It started with the inception of the COT – it was originally slated to have a partial rollout through 2007 and 2008, beginning a full schedule in 2009. However, midway through 2007, the team owners went to NASCAR and said it’s too expensive to maintain a fleet of two types of cars and the COT is ready for full time competition. NASCAR listened, and the COT ran full time in 2008.
It was thought a new NASCAR was emerging, one that listened, took input, and tried to operate off of mutual consensus.
The old NASCAR was an absolute dictatorship – the France’s were in charge, and that’s they way it was…
For example: “Don’t want to race at Talladega? Tough, we’ll just find drivers who do.”
Decisions were made at the whims of the higher heads, from the schedule, to the gear rules, to the penalties.
For the All-Star race in 1997, Jeff Gordon’s car was built to exploit every gray area in the rule book – it wasn’t illegal, just in that foggy space between what could and could not be done. NASCAR told them never to race that car again.
In 2002, NASCAR announced on a whim that the Chevy teams would get a 2-inch kick out on their nose for Michigan… and only Michigan.
In 2004, Tony Stewart’s rear window fit all the templates, but NASCAR just didn’t like it. They took the car.
The new NASCAR, however, was going to be different. It started with the COT when they listened to the car owners, and was followed by the infamous drivers’ and owners’ meetings this summer.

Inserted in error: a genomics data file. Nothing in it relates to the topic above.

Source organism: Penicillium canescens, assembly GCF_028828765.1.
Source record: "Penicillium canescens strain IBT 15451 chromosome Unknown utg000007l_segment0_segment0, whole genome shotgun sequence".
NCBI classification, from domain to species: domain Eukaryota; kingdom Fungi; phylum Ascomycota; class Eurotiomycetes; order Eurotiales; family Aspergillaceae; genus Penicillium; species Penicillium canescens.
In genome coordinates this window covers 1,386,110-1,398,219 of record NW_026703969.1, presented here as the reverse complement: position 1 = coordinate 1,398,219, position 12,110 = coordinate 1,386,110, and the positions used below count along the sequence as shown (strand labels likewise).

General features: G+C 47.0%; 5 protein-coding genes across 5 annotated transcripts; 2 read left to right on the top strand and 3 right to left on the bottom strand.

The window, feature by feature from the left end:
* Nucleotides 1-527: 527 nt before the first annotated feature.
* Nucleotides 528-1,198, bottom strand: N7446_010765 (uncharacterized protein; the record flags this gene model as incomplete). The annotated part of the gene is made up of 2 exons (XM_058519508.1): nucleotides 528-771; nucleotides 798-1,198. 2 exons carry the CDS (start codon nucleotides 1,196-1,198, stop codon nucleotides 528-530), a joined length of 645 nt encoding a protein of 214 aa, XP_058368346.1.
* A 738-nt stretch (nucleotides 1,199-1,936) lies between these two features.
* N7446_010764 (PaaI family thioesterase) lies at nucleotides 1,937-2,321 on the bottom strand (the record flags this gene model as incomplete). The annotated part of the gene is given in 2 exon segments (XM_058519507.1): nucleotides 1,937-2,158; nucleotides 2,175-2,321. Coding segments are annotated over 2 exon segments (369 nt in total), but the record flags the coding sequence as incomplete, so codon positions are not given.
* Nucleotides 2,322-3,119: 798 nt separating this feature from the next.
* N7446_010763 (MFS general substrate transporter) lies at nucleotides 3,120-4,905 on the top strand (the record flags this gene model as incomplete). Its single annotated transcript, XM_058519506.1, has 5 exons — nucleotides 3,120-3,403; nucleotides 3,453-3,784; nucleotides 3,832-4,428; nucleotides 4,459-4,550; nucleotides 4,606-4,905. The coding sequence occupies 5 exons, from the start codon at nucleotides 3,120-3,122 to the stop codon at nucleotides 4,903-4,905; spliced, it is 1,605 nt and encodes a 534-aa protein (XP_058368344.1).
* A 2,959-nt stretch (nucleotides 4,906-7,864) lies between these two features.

Could it be? A NASCAR that was listening to the people in the sport? It appeared awfully so. A few weeks after the meeting, the “Double-File Restarts – Shootout Style” came along (can we please stop saying “Shootout Style?” I’m pretty sure I analyzed the music of Aaron Copland “Shootout Style” this weekend).
The Nationwide COT was going to be allowed various stylistic differences between the brands to help the manufacturers out.
But since then? Nothing.
The COT remains the same for next year, despite the calls of some drivers that a huge, positive change could be made very easily if the teams could just add a little left-side weight to the cars, among other things.
Carl Long’s penalty is still out there after his oversized engine at the All-Star race (through no fault of his own).
Then there was that no bump-drafting rule at Talladega, condemned by virtually everyone who does not work directly for NASCAR.
NASCAR even tried to get after Dale Jarrett for calling the racing at Talladega essentially, “boring.”
OK, Dale Jarrett is a NASCAR champion who drove and acted in such a manner that he earned the respect of everyone in and outside the garage. In my opinion, he gets to say whatever he wants to say, alright? If he says the racing is boring, it’s because it is (and even if it’s not, he’s Dale Jarrett – ‘nuff said).
NASCAR’s sudden shifts in direction have me more confused than a tilt-a-whirl. Are they listening, or aren’t they? Or, are they just pretending to listen, and throwing us a bone every once in a while to keep us happy?
Other NASCAR Notes
Just one: why don’t people like fuel mileage races? To me, they are the most drama-filled, suspenseful finishes second only to photo-finishes. Instead of having Kyle Busch win by 10 car-lengths over his brother Kurt, I would much rather have the drama of “who has enough gas?”
Well, there are only two races left until the looooong racing-less winter (I can smell Daytona already). Enjoy Phoenix.